A new review has revealed that tumour imaging with positron emission tomography (PET) could improve the diagnosis and subsequent treatment of lung cancer patients.
Conducted by the Lung Cancer Disease Site Group of Cancer Care Ontario's Program in Evidence-Based Care, the review evaluated the accuracy and utility of 18-fluorodeoxyglucose PET (18FDG-PET) in the diagnosis and staging of lung cancer.
"Lung cancer remains the leading cause of cancer-related death and early diagnosis provides the best chance for long term survival. It is our hope this systematic review contributes to clinical guideline discussions exploring the potential of PET as part of standard preoperative work-up - along with computed tomography (CT) - to further enhance assessment of early-stage lung cancer." said Dr. Yee Ung, lead author of the review, Lung Cancer Site Group, Odette Cancer Centre, Sunnybrook.
The findings of the review revealed that PET imaging is accurate in differentiating between benign and malignant lung tumours as small as 1 centimetre. PET was also shown to be more effective for mediastinal (lymph nodes in the centre of the chest) staging in non-small cell lung cancer.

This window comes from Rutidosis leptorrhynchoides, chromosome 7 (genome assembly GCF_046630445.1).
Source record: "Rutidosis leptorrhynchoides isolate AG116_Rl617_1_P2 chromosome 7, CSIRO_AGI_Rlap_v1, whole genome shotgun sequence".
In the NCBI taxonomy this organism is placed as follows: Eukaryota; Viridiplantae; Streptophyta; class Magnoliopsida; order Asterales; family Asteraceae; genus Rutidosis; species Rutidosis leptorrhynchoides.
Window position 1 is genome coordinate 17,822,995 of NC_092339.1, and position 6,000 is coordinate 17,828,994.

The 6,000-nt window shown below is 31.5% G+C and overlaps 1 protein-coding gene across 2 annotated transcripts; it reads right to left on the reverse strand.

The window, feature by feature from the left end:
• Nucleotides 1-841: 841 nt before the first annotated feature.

Nonetheless, confirmation of PET findings by surgical biopsy remains important. With best available data, the researchers also identified good accuracy in staging extensive versus limited stage small cell lung cancer.
The Lung Cancer Disease Site Group of Cancer Care Ontario's Program in Evidence-Based Care reviewed recent relevant health technology assessments, randomized trials and meta-analyses and also took into consideration studies evaluating the utility of PET.
"Future research is needed to determine not only if PET should be integrated into the standard staging and diagnostic processes of lung cancer but also how PET would be incorporated into the staging algorithm," Ung said.
The review is published online in Journal of National Cancer Institute.